Jewish Journal

Rav Uziel: A Modern Sephardic Visionary

by Rabbi Daniel Bouskila

August 29, 2013 | 6:02 pm

In loving and revered memory of a Gadol Ha-Dor, a great rabbinic sage, scholar, leader and teacher, the State of Israel’s first
Sephardic Chief Rabbi, a giant in Torah, a pursuer of peace and unity,
who loved every Jew with all of his heart,

Rabbi Ben Zion Meir Hai Uziel, z”l,
whose 60th memorial we mark this Friday (August 30), the 24th of Elul.


60 years ago, late on a Friday afternoon, the 24th of Elul, just as the Shabbat candles were lit, a great light was extinguished in Israel,
as Rabbi Uziel breathed his last breath here on earth,
just a few days before Rosh Hashanah.

Every time I walk into the courtyard building on our Sephardic Educational Center campus in the Old City of Jerusalem, I feel a sense of awe and pride, knowing that in his pre-Chief Rabbi days, Rabbi Uziel was the Rosh Yeshiva of Yeshivat Tiferet Yerushalayim, the Old City’s most prominent Sephardic Rabbinical institution. This historic yeshiva was housed in our SEC courtyard building. We are privileged to be carrying on his brilliant teachings and illustrious legacy today.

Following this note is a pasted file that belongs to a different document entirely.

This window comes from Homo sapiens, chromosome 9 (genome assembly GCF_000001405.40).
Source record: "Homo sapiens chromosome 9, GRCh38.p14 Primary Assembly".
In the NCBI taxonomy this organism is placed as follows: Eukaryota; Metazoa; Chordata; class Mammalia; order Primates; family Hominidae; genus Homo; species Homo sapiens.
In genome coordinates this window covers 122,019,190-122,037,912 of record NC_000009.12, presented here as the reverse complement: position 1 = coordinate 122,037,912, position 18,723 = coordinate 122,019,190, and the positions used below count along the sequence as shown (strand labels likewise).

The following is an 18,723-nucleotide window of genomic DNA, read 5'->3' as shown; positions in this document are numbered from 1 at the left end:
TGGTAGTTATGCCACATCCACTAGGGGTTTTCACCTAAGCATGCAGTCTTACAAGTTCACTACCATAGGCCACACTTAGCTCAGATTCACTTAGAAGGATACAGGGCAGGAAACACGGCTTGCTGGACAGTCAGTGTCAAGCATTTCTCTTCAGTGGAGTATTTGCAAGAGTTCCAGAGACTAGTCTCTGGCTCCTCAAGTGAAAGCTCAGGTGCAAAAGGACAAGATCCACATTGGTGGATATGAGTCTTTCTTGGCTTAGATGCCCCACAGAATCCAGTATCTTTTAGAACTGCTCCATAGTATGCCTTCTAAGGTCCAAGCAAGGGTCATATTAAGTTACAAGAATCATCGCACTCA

The Talmud teaches:
“We do not make monuments for the righteous;
their own words and teachings serve as their ultimate memorial.”

In this spirit, in loving memory of Rabbi Uziel, I offer below a selection of his teachings on various topics, which I have translated directly from the   beautiful and poetic Hebrew that characterized his literary style.


Rabbi Uziel was the quintessential classic Sephardic Haham of the modern era, and his halakhic rulings and spiritual way of life serve as the greatest model of how Classic Sephardic Judaism can be expressed in today’s world. As we enter a New Year, I pray that the merit of this great sage protect us, and may his teachings continue to guide us and inspire us, illuminating our path in Torah and wisdom.


Rav Uziel, in his own words…


On the State of Israel as a fulfillment of Biblical Prophecy